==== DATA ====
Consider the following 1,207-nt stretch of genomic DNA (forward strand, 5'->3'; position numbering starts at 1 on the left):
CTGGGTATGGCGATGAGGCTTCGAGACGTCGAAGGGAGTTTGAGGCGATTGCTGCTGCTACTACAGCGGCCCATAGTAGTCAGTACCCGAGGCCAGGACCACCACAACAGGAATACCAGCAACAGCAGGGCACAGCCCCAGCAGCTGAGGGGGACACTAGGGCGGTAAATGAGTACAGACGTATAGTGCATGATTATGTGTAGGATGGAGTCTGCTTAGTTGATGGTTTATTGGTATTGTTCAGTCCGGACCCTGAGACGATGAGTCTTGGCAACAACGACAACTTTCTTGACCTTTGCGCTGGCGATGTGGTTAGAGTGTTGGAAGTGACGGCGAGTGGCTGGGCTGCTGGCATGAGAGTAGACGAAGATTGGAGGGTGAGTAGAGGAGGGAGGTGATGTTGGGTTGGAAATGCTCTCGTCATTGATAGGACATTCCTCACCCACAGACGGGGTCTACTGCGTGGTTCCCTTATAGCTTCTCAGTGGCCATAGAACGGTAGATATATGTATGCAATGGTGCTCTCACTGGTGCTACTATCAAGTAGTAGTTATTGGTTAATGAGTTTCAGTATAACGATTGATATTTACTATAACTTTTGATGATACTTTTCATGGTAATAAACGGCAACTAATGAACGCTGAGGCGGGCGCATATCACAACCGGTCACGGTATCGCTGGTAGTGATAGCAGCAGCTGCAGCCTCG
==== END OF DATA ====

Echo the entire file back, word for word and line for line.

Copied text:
Consider the following 1,207-nt stretch of genomic DNA (forward strand, 5'->3'; position numbering starts at 1 on the left):
CTGGGTATGGCGATGAGGCTTCGAGACGTCGAAGGGAGTTTGAGGCGATTGCTGCTGCTACTACAGCGGCCCATAGTAGTCAGTACCCGAGGCCAGGACCACCACAACAGGAATACCAGCAACAGCAGGGCACAGCCCCAGCAGCTGAGGGGGACACTAGGGCGGTAAATGAGTACAGACGTATAGTGCATGATTATGTGTAGGATGGAGTCTGCTTAGTTGATGGTTTATTGGTATTGTTCAGTCCGGACCCTGAGACGATGAGTCTTGGCAACAACGACAACTTTCTTGACCTTTGCGCTGGCGATGTGGTTAGAGTGTTGGAAGTGACGGCGAGTGGCTGGGCTGCTGGCATGAGAGTAGACGAAGATTGGAGGGTGAGTAGAGGAGGGAGGTGATGTTGGGTTGGAAATGCTCTCGTCATTGATAGGACATTCCTCACCCACAGACGGGGTCTACTGCGTGGTTCCCTTATAGCTTCTCAGTGGCCATAGAACGGTAGATATATGTATGCAATGGTGCTCTCACTGGTGCTACTATCAAGTAGTAGTTATTGGTTAATGAGTTTCAGTATAACGATTGATATTTACTATAACTTTTGATGATACTTTTCATGGTAATAAACGGCAACTAATGAACGCTGAGGCGGGCGCATATCACAACCGGTCACGGTATCGCTGGTAGTGATAGCAGCAGCTGCAGCCTCG